Bukele assures that El Salvador is the “safest country in Latin America”

Bukele asegura que El Salvador es el país "más seguro de América Latina"

President Nayib Bukele assured Tuesday night that El Salvador has become "in the safest country in Latin America" and pointed out that now the young "they are no longer victims" of violence.

"As you all know, El Salvador has become the safest country in Latin America and that is easy to say, but it has not been easy and we have achieved it thanks to the coordinated work of the entire Government"he said at a public event in a community where in June 2010 gang members set fire to a public transport minibus, leaving 14 people burned and 16 burned.

In 2010, when the country was governed by former President Mauricio Funes (2009-2014), the Central American nation registered almost 4,000 murders.

Bukele, who did not provide a space for questions from the press after his speech, pointed out that "It has been said that in El Salvador there is a lot of repression of youth and what I am saying is that this is really the government that has invested the most in youth".

In addition, he assured that in this country "young people are not caught", "we catch criminals".

"Young people are no longer torn from their families by mourning, by death, by murder. If not that now we have the peace of mind that our children are going to be fine, that our young people are going to be fine, that our artists, community leaders (…) are going to be fine"he added.

El Salvador is in an emergency regime that was approved at the end of March of last year in Congress after an escalation of homicides attributed to gangs and that has left more than 6,100 detainees.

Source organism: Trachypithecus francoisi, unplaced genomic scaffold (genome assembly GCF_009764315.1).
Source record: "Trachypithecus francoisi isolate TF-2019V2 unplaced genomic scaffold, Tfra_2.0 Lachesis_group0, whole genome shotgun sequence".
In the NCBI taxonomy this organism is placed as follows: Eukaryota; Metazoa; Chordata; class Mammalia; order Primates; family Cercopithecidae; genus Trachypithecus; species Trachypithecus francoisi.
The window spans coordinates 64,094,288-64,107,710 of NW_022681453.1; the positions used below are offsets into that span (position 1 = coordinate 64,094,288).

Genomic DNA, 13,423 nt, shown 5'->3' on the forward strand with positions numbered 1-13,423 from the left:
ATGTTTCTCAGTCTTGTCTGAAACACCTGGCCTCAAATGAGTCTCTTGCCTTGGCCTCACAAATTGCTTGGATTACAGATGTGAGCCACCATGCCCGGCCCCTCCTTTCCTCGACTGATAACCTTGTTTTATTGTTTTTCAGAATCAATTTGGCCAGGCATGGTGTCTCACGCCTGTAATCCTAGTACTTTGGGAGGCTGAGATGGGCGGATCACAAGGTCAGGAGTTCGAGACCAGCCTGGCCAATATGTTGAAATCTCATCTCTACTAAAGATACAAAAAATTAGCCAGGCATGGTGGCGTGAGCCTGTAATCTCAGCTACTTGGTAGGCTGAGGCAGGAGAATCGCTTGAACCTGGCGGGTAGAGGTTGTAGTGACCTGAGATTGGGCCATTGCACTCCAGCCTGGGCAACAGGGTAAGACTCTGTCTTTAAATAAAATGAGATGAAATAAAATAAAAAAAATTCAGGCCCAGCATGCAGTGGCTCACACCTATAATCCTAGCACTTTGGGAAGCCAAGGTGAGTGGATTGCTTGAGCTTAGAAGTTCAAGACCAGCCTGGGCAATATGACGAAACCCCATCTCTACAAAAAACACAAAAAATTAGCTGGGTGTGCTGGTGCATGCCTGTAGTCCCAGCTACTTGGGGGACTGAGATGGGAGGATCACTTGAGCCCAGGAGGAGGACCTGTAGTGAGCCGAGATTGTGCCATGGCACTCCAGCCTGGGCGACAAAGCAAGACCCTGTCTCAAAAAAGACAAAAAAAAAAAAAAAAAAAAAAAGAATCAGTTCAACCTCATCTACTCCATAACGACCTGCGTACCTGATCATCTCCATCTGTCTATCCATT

The measure, extended ten times, suspends constitutional rights, such as the defense and inviolability of telecommunications, in addition to the fact that administrative detention goes from 3 days to a maximum of 15 days.

El Salvador registered 496 homicides in 2022, approximately 57% less than those recorded in 2021, according to official sources.

The 2022 homicide number is the lowest since Bukele became President in 2019, a year in which more than 2,390 deaths were recorded, while in 2020 the number was more than 1,340 murders, attributed mainly to members of gangs.


The organizations Human Rights Watch and Cristosal have recommended that the Bukele government end the emergency regime and have pointed out that during the measure there have been human rights violations, more than 90 deaths in the custody of state security forces and cases of "torture and mistreatment".

They have also documented cases of arbitrary arrests.

However, the Salvadoran president assured that "Throughout the emergency regime, more than 3,000 people have been released" and indicated that "all the innocent will be released".

He pointed out that the measure "will last as long as it takes".

"The only way to achieve peace is for the law to be obeyed and for justice to be done."he added.


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